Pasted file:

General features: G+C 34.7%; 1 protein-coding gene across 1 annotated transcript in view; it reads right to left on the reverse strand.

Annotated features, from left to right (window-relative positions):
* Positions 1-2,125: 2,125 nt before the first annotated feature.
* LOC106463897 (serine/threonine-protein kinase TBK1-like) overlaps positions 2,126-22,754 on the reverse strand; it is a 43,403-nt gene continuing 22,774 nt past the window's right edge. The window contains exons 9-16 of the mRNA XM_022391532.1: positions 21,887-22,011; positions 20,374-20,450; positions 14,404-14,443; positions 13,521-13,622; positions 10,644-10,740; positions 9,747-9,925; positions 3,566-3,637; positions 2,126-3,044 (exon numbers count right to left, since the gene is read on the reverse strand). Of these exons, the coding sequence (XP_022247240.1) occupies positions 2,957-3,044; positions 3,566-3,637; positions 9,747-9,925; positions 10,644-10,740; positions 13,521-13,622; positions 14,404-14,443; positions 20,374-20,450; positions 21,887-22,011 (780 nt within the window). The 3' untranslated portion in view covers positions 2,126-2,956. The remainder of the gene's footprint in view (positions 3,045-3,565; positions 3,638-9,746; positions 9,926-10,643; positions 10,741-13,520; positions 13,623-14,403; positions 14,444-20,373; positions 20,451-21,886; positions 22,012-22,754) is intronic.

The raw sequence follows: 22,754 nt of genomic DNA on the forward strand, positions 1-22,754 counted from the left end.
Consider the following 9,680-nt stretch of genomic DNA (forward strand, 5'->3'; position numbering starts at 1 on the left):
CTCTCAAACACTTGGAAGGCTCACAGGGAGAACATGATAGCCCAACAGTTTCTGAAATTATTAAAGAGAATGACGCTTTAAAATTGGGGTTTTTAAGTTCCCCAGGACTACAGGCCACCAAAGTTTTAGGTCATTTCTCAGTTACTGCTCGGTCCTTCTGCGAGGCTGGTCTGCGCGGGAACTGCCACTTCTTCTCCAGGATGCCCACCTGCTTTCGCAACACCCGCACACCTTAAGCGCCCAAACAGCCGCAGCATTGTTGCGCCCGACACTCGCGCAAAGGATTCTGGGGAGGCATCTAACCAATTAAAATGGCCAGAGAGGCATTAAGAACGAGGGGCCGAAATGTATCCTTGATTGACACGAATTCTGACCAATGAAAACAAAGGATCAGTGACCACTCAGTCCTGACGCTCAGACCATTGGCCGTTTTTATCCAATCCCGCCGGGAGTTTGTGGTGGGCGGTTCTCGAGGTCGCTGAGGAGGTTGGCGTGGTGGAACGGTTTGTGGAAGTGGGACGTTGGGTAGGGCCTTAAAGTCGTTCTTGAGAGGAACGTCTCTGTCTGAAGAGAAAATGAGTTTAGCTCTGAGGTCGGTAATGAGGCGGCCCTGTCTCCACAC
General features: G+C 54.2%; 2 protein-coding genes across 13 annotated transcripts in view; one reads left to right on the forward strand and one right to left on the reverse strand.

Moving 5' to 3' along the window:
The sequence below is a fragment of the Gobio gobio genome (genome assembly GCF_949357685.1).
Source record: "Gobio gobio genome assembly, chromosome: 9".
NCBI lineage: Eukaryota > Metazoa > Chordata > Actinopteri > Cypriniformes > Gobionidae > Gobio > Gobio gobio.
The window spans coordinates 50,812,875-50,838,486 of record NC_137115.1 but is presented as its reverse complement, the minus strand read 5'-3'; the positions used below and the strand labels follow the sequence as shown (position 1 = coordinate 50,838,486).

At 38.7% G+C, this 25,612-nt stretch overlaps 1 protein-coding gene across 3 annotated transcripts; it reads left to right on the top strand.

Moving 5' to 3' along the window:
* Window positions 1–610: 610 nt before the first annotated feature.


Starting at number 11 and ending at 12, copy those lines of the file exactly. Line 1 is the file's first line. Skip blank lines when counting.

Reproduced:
Source record: "Gobio gobio genome assembly, chromosome: 9".
NCBI lineage: Eukaryota > Metazoa > Chordata > Actinopteri > Cypriniformes > Gobionidae > Gobio > Gobio gobio.